November 23, 2002
Frequent official visits to frontier states; signing agreements for foreign assistance and investment; international conferences and conventions; meetings of joint commissions, and the ongoing debate about the challenges of globalisation are all evidence of the importance of diplomacy to Guyana's existence.
Without the active and effective functioning of the Ministries of Foreign Affairs, Foreign Trade and International Economic Co-operation and Finance and, of course, Guyana's missions abroad, much of the international assistance that Guyana attracts would probably cease. There should be little doubt, too, that its sovereignty and security would be in jeopardy.
Insofar as diplomacy could be regarded as "the formulation of a strategy aiming at achieving national interests in the international field, and carrying out this strategy by diplomats," the benefits of diplomacy to the State are inestimable. The Foreign Ministry, which trains and deploys the advance guard of diplomats, has never been an ornamental arm of the State. Its officers are not preoccupied with schmoozing at cocktail parties and living lives of luxury in exotic places.
Guyana's diplomats are more likely to be trying to promote the country as a safe place for investment, trade and tourism; protecting the rights of its citizens; building alliances to safeguard sovereignty and territorial integrity, and representing Guyana's interests in international organisations and institutions.
This is not a cheap or easy task. Despite some mistakes arising out of inexperience and innocence in the early years after Independence, Guyana was able to establish a formidable diplomatic presence in the international community. It recruited an excellent cadre of intellectuals into the Foreign Ministry and deployed a corps of capable diplomats of international stature.
They played a pre-eminent role in the founding of the Caribbean Free Trade Area (CARIFTA), Caribbean Community (CARICOM) and the African, Caribbean and Pacific (ACP) groups of states, evident in the fact the CARICOM Secretariat was located in Georgetown and it was here too, in August 1972, that definitive discussions were held among Foreign Ministers for the establishment of what was to become the ACP group. They were also important actors in the Non-Aligned Movement, the Commonwealth and the United Nations, holding seats on leading committees and being elected twice to the UN Security Council.
These diplomatic achievements not only enhanced this country's prestige but also fostered a favourable impression which brought economic and security benefits. For example, Venezuela's aggression was blunted by international sympathy and support which Guyana's diplomats mobilised from Asian, African, European, and Latin American states and the former socialist bloc.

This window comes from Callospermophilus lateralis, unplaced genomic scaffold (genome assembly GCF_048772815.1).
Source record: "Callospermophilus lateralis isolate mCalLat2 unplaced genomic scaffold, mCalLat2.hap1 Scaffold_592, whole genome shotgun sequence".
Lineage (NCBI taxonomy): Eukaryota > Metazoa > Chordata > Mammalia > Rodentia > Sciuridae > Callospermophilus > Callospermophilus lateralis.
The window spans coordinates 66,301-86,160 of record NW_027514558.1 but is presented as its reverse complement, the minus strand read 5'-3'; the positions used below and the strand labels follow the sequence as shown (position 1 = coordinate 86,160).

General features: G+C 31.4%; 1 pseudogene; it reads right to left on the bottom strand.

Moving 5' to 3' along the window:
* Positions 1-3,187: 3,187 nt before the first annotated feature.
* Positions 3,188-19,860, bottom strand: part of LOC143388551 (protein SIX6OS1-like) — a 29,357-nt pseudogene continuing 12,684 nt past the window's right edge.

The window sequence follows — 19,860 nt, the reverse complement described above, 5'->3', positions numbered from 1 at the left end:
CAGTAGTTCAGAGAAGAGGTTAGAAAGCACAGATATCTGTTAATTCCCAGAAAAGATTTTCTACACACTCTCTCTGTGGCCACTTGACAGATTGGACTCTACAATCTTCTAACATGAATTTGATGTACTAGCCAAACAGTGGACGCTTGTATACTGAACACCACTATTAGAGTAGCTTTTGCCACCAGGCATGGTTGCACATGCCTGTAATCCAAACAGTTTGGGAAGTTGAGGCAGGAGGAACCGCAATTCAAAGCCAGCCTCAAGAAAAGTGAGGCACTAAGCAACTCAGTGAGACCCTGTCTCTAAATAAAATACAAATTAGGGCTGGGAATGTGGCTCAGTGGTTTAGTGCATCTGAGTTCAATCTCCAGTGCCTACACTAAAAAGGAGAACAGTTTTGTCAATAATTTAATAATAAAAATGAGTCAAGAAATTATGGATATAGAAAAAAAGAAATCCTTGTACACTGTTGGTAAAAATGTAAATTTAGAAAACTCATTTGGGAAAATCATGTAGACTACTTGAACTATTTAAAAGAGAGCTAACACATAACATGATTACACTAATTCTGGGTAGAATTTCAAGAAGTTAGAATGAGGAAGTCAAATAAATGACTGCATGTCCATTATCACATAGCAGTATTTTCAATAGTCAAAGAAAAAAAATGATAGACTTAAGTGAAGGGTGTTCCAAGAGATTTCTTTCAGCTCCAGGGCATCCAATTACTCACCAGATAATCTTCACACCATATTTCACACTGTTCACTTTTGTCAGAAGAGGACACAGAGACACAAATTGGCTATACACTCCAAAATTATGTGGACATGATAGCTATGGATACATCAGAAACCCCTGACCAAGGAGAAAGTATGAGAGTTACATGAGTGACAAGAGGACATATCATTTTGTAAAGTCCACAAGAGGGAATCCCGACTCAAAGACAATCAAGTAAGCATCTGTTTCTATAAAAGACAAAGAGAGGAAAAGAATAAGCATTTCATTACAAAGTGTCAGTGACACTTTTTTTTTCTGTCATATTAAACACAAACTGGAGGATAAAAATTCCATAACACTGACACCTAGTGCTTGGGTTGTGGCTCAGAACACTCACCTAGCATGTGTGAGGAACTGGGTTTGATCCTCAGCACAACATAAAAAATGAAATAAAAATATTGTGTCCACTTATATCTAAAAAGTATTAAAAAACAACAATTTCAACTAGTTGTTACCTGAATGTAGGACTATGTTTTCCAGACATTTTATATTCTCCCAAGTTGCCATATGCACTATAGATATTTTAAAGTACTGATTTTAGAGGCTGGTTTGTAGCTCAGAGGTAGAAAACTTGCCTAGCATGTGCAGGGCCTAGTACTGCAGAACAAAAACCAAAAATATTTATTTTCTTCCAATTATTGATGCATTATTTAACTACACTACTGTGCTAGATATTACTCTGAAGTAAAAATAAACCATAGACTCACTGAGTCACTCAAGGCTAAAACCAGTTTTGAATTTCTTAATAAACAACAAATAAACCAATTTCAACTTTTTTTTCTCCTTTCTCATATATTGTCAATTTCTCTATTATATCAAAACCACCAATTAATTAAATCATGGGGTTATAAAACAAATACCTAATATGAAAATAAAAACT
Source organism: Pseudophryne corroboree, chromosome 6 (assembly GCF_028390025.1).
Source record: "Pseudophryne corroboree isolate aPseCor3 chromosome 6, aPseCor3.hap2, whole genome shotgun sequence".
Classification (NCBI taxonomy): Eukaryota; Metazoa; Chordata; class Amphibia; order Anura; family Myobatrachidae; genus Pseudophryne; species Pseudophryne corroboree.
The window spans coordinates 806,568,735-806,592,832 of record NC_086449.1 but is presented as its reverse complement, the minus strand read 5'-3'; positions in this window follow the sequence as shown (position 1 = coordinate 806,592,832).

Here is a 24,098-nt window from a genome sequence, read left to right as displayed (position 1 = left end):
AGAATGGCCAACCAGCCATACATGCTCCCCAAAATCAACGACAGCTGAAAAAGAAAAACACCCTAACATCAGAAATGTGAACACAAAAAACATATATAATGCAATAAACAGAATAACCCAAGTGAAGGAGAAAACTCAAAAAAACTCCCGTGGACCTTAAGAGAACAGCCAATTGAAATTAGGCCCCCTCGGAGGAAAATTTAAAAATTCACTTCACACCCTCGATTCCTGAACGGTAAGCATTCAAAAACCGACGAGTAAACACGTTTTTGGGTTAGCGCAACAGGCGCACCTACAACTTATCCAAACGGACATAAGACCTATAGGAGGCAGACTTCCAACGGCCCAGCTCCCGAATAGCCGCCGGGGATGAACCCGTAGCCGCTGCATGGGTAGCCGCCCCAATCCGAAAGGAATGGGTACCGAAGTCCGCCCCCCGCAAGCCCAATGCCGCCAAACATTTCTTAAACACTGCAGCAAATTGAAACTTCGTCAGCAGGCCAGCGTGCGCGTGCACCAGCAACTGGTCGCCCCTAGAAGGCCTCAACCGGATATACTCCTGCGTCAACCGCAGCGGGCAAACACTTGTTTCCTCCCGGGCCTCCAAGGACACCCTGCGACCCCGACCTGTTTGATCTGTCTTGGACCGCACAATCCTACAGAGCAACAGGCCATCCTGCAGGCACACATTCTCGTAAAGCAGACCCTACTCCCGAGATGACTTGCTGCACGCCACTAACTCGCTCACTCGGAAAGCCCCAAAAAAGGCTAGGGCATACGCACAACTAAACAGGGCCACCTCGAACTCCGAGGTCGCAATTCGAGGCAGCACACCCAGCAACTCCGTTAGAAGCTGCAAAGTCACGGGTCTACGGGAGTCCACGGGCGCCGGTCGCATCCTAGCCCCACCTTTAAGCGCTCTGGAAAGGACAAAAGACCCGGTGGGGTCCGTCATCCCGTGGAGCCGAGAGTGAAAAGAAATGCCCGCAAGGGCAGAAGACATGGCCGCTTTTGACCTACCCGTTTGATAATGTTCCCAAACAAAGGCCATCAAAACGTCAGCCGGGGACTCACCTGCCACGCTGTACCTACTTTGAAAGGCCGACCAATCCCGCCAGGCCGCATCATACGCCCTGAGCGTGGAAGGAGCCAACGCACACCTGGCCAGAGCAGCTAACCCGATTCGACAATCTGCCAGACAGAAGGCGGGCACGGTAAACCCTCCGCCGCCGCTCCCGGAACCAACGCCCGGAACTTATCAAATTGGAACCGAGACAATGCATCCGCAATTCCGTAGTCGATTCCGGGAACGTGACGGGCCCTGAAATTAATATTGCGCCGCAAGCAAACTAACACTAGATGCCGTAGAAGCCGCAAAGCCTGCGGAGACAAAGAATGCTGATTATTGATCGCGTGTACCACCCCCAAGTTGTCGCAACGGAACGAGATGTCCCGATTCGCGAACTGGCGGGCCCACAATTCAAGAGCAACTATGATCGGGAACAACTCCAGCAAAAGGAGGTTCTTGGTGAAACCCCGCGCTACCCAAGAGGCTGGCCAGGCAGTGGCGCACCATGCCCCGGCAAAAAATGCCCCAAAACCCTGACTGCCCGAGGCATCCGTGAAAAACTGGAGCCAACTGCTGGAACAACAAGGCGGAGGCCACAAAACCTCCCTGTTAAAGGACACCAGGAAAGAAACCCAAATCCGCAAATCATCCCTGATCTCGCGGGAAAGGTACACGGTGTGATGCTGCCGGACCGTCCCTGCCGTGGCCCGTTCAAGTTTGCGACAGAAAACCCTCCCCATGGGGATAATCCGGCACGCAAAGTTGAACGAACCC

International prestige, though, is not a permanent condition and must be maintained continuously by the untiring representation of its diplomats. It is of paramount importance, therefore, for diplomats to be citizens who have lived and worked in Guyana and who have an excellent understanding of this country's needs and the aspirations of its people. Occasionally, say every three to five years, they should return to work for a few more years in other departments of the Foreign Ministry or the Ministry of Foreign Trade and International Economic Co-operation to keep abreast of shifting moods, opinions and desires and gain first-hand knowledge of the social, economic, environmental, political, commercial, security and other challenges facing the State they represent.
All these suggest the need for a corps of professional diplomats who have mastered the art and science of international relations and, year in and year out, give this country the best representation abroad. The fact that some of Guyana's most senior diplomats were without diplomatic training at the time of their appointment should no longer be a source of concern. Indeed, over the last decade, they have built on the foundations of a sound international reputation and continued to attract economic and other forms of assistance.
What is worrying, however, is that some of them have been in the same posts for about nine years and it is unclear how much longer they will remain there. It is possible that they may be losing touch with current developments at 'home' and may have become too familiar with the 'host' capitals in which they work and live. In short, they may have ceased to be fully effective as agents of the former in the latter. For good reason, most States set limits on the length of time diplomats may remain at their posts.
The risk of recalling diplomats with their families to work and live at 'home' is that they would not want to return to a country which they hardly know. That may be so. But it may be better to run that risk, even if it means having to replace them, than to take the easy, safe and cheap course of having them remain in the same place for too long.
That may be a false economy which will cost the country dear in the longer term.